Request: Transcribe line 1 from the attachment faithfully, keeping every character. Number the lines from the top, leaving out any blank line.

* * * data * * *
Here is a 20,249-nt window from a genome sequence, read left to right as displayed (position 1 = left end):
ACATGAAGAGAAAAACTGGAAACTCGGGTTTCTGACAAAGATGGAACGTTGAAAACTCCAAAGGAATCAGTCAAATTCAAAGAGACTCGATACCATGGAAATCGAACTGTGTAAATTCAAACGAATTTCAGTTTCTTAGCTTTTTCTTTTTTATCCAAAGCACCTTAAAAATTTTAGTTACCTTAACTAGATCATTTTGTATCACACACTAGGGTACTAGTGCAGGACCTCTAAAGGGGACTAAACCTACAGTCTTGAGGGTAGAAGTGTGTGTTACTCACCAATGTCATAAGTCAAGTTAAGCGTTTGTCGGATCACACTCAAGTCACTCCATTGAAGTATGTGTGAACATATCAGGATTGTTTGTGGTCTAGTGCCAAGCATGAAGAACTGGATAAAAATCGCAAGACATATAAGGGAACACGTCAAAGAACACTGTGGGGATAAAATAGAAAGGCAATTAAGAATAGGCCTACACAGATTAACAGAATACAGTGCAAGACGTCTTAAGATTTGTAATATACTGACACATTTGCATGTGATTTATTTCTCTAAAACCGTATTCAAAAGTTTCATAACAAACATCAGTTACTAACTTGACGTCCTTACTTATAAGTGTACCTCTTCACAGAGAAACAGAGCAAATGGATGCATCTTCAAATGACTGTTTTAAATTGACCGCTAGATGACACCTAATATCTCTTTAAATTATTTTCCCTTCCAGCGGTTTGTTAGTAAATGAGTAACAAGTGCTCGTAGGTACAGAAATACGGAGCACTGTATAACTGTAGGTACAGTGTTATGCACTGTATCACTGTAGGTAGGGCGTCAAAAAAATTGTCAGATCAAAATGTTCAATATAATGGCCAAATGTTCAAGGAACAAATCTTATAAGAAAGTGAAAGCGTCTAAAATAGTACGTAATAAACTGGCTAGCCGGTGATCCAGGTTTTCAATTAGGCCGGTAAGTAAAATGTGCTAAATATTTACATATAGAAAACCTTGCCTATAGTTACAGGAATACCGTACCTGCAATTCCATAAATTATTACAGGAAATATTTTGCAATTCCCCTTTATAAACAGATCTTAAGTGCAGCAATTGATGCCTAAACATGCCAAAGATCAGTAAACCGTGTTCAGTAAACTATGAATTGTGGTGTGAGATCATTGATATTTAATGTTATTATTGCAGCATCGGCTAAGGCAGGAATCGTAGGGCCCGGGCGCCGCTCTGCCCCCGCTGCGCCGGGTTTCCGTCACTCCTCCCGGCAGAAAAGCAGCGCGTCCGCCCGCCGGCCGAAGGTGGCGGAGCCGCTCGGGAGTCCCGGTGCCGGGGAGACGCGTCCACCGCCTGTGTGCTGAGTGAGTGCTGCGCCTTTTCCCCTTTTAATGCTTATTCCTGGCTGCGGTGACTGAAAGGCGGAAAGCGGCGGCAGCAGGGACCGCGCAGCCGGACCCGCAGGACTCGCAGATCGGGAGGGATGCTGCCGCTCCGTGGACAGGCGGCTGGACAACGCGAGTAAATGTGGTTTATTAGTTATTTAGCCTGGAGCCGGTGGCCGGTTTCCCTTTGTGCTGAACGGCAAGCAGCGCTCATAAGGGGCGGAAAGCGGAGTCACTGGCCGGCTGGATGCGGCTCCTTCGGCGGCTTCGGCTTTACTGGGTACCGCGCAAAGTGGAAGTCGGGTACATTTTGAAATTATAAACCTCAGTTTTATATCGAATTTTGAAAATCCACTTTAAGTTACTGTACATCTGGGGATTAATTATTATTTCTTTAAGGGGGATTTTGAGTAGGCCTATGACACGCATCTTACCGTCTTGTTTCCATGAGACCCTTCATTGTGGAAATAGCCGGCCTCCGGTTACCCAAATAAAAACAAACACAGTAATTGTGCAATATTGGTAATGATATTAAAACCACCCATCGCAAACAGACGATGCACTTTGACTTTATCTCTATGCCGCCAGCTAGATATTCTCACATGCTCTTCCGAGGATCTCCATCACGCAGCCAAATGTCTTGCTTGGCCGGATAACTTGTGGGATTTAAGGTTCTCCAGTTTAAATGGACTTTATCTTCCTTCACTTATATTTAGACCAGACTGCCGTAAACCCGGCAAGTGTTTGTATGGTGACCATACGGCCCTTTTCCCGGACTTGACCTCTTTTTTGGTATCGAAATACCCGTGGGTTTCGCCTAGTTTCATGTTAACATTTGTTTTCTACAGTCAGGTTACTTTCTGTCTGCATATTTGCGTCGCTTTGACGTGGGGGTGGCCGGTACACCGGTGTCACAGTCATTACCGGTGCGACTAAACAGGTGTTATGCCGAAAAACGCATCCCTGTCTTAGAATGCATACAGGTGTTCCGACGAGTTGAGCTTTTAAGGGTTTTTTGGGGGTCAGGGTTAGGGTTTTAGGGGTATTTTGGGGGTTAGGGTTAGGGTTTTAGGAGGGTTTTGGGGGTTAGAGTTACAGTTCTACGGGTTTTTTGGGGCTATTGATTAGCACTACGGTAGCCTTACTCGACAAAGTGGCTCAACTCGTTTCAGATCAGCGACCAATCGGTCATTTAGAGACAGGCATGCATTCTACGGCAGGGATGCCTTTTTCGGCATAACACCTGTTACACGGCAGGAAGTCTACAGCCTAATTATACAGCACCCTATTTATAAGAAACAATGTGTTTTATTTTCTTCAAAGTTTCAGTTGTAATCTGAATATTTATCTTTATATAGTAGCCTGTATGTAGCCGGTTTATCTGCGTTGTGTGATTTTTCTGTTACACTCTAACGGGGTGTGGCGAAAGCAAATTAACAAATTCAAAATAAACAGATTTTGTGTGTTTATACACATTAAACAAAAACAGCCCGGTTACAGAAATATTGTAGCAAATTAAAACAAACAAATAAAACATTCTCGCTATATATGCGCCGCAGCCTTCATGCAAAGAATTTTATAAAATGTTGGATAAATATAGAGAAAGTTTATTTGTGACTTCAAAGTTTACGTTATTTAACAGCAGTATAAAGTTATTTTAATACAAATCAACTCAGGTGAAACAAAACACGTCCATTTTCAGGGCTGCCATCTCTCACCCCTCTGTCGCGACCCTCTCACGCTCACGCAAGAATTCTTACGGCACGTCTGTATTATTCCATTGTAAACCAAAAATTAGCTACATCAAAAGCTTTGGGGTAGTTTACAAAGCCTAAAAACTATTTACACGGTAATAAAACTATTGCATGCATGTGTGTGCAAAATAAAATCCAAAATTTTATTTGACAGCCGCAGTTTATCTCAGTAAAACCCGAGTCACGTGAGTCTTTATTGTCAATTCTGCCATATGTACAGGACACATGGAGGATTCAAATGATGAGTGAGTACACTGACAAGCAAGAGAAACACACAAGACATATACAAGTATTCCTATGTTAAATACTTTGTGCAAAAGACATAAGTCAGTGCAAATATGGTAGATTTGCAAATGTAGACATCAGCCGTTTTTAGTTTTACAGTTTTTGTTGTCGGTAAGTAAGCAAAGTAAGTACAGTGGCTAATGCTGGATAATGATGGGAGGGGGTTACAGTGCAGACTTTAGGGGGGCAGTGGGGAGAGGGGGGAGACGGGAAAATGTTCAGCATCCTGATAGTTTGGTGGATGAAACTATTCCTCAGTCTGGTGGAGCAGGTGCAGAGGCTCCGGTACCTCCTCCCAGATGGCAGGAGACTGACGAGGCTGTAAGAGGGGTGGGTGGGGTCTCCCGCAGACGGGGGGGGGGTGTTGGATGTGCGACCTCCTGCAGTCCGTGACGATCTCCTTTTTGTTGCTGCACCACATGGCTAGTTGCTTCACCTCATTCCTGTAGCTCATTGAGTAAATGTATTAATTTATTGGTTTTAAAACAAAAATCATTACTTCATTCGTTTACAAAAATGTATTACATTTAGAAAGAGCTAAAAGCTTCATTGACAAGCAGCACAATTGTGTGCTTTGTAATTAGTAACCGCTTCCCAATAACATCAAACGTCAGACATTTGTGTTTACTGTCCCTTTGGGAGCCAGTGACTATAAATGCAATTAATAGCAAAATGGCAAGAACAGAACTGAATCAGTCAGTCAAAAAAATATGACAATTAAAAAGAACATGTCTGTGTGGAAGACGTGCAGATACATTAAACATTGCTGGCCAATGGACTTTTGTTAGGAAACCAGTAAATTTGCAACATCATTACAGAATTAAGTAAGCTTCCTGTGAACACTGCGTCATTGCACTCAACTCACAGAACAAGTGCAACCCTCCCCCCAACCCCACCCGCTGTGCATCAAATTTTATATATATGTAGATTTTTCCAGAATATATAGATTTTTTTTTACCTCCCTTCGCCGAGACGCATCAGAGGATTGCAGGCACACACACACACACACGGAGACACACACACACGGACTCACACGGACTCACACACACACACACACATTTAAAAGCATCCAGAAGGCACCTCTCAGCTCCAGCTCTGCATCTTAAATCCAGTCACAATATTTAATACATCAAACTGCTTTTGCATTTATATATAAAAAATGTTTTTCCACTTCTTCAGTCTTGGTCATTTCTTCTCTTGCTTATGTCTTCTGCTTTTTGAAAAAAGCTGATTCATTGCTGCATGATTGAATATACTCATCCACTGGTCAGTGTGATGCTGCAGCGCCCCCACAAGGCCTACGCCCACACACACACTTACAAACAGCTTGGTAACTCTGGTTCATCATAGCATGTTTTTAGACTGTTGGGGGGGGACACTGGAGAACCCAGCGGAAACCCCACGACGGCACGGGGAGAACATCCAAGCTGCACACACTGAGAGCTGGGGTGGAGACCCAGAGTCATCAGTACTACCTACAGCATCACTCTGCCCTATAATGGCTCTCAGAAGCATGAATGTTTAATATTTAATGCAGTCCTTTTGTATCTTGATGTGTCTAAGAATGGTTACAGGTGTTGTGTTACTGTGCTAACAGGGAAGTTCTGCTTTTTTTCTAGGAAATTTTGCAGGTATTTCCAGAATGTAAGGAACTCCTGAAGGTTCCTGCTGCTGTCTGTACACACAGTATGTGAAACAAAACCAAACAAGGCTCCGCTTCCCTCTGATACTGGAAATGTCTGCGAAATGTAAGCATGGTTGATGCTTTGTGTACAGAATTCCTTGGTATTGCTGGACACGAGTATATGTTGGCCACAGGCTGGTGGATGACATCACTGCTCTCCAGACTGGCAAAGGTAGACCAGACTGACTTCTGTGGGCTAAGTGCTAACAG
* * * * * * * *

Here is a 20,249-nt window from a genome sequence, read left to right as displayed (position 1 = left end):